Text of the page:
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Monday, January 18, 1999 Published at 09:10 GMT

Business: The Company File

GEC confirms BAe merger talks

GEC could be the subject of an £8bn takeover

GEC and British Aerospace have confirmed that they are in an "advanced stage of negotiations" for a possible merger.

BAe is thought to be ready to pay £8bn for GEC's Marconi defence electronics firm.

GEC's core business, electronic systems, communications, power systems and others are not part of the deal.

[ image: The defence business is consolidating fast]
The defence business is consolidating fast
If confirmed, the merger or BAe and Marconi would create Europe's largest defence contractor. The combined group would have a market value of £17bn ($28bn) and sales of £14bn. The merger could create cost savings of £250m a year, which might also mean big job losses.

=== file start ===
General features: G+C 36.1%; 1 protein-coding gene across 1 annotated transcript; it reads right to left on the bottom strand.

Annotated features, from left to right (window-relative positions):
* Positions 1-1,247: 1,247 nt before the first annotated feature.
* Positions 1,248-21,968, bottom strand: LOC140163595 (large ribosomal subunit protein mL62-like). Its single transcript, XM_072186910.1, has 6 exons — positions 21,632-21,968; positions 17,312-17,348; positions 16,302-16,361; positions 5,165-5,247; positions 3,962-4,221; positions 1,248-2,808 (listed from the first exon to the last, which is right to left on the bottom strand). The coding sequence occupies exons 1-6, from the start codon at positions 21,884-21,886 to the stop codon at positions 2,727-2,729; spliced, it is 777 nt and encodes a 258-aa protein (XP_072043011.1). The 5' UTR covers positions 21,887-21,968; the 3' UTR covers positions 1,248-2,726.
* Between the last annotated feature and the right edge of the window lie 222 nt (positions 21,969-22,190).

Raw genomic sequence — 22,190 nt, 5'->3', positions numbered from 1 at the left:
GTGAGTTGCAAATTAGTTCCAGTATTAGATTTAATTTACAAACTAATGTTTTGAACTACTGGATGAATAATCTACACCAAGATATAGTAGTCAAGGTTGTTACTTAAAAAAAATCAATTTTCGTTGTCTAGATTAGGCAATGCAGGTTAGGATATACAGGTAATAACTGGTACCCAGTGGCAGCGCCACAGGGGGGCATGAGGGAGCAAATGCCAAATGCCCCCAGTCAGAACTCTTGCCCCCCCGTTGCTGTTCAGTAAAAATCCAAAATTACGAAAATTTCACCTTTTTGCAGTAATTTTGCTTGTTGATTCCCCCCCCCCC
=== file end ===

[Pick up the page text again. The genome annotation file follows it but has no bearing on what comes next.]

The GEC board is scheduled to meet on Wednesday, but sources close to the company suggest a deal could be finalised even sooner. "I'd be very surprised if it didn't go through now," one source said.

The deal is expected to boost shares on the London stock market, which has already been encouraged by Vodafone's takeover of US rival Airtouch to create the world's largest mobile phone company.

Shares in British Aerospace were up strongly, gaining 3% at the market's opening to reach 538p, while GEC shares gained 1%.

Rival bids

GEC has also been linked to the French firm Thomson CSF which also has a large defence electronics business. Reports said that Thomson chairman Denis Ranque had promised that GEC would remain the majority partner in any link-up, but the French company was reported to be prepared to bid only £6bn.

The move is part of the consolidation of the European defence industry following the end of the Cold War. Politicians have been urging a link-up between British Aerospace, Germany's DASA, and France's Aerospatiale, in order to compete with US giants like Boeing and Lockheed.

That deal has been held up by the reluctance of the other partners to join up with Aerospatiale, as long as the company is still largely owned by the French government.

Last month BAe and DASA began talking seriously about a two-way merger, which could create a company with combined sales of £23bn. An enlarged BAe would have more clout in such a Europe-wide defence company.

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